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1seg (ワンセグ, wansegu) is a mobile terrestrial digital audio/video and data broadcasting service in Japan, Argentina, Brazil, Chile, Uruguay, Paraguay, Peru and the Philippines. Service began experimentally during 2005 and commercially on April 1, 2006. It is designed as a component of ISDB-T, the terrestrial digital broadcast system used in those countries, as each channel is divided into 13 segments, with a further segment separating it from the next channel; an HDTV broadcast signal occupies 12 segments, leaving the remaining (13th) segment for mobile receivers, hence the name, "1seg" or "One Seg".

Its use in Brazil was established in late 2007 (starting in just a few cities), with a slight difference from the Japanese counterpart: it is broadcast under a 30 frame/s transmission setting (Japanese broadcasts are under the 15 frame/s transmission setting).

Technical information

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Main article: ISDB

The ISDB-T channel allocation scheme.
The ISDB-T channel allocation scheme.

The ISDB-T system uses the UHF band at frequencies between 470 and 770 MHz (806 MHz in Brazil), giving a total bandwidth 300 MHz. The bandwidth is divided into fifty name channels 13 through 62. Each channel is 6 MHz wide consisting of a 5.57 MHz wide signalling band and a 430 kHz guard band to limit cross channel interference. Each of these channels is further divided into 13 segments, each with 428 kHz of bandwidth. 1 seg uses a single of these segments to carry the 1seg transport stream.

1seg, like ISDB-T uses QPSK for modulation, with 2/3 forward error correction and 1/4 guard ratio. The total datarate is 416 kbit/s.

The television system uses an H.264/MPEG-4 AVC video stream and an HE-AAC audio stream multiplexed into an MPEG transport stream. The maximum video resolution is 320x240 pixels, with a video bitrate of between 220 and 320 kbit/s. Audio conforms to HE-AAC profile, with a bitrate of 48 to 64 kbit/s. Additional data (EPG, interactive services, etc.) is transmitted using BML and occupies the remaining 10 to 100 kbit/s of bandwidth.

Conditional access and copy control are implemented in 1seg broadcasting by the use of Broadcast Flag-like structure contained in the "Copy Control Descriptor" within the broadcast. The broadcast contents themselves are not encrypted, but the Copy Control information forces the device to encrypt stored recordings and disallows making a copy of the recording.

Broadcast Markup Language

Broadcast Markup Language (BML), is a data-transmission service allowing text to be displayed on a 1seg TV screen.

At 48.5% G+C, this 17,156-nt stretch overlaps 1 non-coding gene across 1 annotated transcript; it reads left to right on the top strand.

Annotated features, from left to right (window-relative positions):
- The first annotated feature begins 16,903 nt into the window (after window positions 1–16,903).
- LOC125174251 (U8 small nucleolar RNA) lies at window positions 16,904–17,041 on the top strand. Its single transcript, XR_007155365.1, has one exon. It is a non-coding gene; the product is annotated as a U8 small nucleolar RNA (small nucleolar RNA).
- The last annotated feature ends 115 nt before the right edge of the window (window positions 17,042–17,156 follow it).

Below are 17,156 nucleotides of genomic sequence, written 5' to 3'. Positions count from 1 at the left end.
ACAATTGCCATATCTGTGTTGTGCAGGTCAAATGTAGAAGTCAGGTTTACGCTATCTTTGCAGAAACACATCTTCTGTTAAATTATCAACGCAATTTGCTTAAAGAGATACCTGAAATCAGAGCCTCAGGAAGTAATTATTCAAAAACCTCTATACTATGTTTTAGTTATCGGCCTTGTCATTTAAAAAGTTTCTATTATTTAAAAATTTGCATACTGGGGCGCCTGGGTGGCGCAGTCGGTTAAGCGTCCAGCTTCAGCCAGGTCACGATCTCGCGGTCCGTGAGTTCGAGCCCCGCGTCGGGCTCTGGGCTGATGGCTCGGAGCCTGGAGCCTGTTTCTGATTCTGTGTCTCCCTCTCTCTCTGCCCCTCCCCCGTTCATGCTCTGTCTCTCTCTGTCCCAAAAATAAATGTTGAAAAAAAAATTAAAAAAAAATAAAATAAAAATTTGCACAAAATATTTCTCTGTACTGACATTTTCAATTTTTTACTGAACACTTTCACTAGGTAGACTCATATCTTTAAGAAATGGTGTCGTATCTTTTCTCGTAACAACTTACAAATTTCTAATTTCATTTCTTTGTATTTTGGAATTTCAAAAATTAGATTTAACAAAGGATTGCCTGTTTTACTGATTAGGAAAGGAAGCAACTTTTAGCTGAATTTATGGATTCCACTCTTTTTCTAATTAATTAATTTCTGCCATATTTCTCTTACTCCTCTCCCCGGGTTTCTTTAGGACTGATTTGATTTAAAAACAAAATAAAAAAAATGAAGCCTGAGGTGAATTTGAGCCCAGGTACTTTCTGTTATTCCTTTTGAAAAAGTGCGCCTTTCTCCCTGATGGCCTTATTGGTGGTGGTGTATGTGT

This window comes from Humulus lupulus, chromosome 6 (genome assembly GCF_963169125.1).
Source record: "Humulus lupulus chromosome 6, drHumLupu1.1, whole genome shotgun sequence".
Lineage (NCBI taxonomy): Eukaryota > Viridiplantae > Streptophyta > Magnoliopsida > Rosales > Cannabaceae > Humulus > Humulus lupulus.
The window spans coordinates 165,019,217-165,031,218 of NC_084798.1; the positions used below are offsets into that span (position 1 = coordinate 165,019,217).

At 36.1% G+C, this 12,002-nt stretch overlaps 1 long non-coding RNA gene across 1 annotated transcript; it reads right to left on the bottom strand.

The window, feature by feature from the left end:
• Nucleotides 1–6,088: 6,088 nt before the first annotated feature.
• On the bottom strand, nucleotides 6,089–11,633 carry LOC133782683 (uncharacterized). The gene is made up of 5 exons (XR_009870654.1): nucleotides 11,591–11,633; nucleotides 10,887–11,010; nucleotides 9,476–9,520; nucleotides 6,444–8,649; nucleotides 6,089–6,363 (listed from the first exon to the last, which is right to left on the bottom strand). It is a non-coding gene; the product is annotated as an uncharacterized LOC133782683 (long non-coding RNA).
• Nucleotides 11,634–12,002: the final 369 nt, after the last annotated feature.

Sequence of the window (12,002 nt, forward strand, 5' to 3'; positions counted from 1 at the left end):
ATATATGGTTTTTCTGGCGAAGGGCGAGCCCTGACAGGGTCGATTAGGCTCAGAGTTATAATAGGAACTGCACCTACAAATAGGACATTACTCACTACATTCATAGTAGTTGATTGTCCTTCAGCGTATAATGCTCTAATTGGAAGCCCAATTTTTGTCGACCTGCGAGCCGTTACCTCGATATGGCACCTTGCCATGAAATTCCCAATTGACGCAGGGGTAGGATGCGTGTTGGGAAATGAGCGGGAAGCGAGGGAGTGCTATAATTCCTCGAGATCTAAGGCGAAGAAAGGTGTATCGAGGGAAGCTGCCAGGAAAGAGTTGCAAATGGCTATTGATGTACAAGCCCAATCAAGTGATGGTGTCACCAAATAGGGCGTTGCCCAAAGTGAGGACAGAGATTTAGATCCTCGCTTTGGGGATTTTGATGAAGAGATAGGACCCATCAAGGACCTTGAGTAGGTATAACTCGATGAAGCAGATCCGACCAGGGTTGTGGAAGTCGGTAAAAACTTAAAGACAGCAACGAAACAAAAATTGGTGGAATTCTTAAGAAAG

The text contains news, sports, weather forecasts, emergency warnings such as Earthquake Early Warning, etc. free of charge. Further information can be found through links to content on websites, frequently those belonging to the television station itself.

EPG (program guides) is not included, but transmitted in separate stream (EIT).

Multiple-program arrangement

On June 23, 2008, broadcaster Tokyo MX officially began using multiple-program arrangement (マルチ編成, Maruchi hensei) technology to simultaneously broadcast two programs on a single divided segment. Most 1seg receivers manufactured after September 2008 are compatible with this technology. Multiple-program arrangement in 1seg is named as 1seg2 or Oneseg2 (ワンセグ2, Wansegu tsū).

NHK Educational TV (from 1 April 2009) and Nara Television (奈良テレビ放送, Nara terebi hōsō) (from 1 December 2009) are also started for several number of programs.


Until the end of March 2008, Japanese regulation required that the programs on 1seg were fundamentally the same as those broadcast on the equivalent HDTV channel. On April 1 the regulation was revised, and experimental programs by 1seg or third parties have begun airing on several stations.

On January 16, 2008, JEITA released their monthly shipping survey showing approx. 4.806 million mobile phones were sold in Japan in November 2007. Of these, approx. 3.054 million phones, 63.5% of the total, can receive 1seg broadcasts.[1]

In the fiscal year of 2007, on average 45% of mobile phones had 1seg reception capability out of the 22.284 million units sold. The percent increased from 26.8% in April 2007 to 64.2% at end of fiscal year March 2008.[2]


1seg TV reception image of weather forecasting on the Mobile phone, NTT DoCoMo's NEC MEDIAS N-04C.
Pioneer AVIC BZ500 with a large touchscreen, DVD, 1seg, and GPS
Electronic dictionary
(in Japanese) Sharp Papyrus PW-TC900
(in Japanese) Sharp Papyrus PW-TC920
(in Japanese) Sharp Papyrus PW-TC930
(in Japanese) Sharp Papyrus PW-TC980
PC connect type
(in Japanese) Pixela PC
(in Japanese) Monster TV 1D PC card Type II 1seg receiver by SKNET
(in Japanese) Cowon D2TV
and more.
Car navigation system
(in Japanese) Sanyo One-seg & car navigation system
(in Japanese) Pioneer AVIC BZ500
and more.
Handheld game console
(in Japanese) 1seg PSP-2000 Tuner
(in Japanese) Nintendo DS (via an add-on called "DS Terebi")
Portable devices
Set top box
(in Japanese) Sony Walkman NW-A919
(in Japanese) Kodak 3-inch OLED TV
and more.
Mobile phones
The first mobile phone handsets able to support 1seg were sold by au by KDDI to consumers in autumn 2005. Until around 2021, the vast majority of garakei and carrier-branded Android phones sold in Japan featured support for 1seg. While iOS users have always required to purchase a third-party 1seg antenna separately in order to access 1seg, the rise of 5G NR and unlimited data plans means that 1seg support is gradually becoming less important, hence it is increasingly omitted on newer Japanese iOS and Android mobile devices.

See also


  1. ^ Source; the article of Yomiuri Shimbun 2008-01-16, area version 13S page 8, and (Japanese language);2007 fiscal year monthly base shipment quantity (2007年度移動電話国内出荷実績、ワンセグ搭載比率(%))
  2. ^ 2007年度移動電話国内出荷実績; (2007 fiscal year mobile phone ship out record) (In Japanese)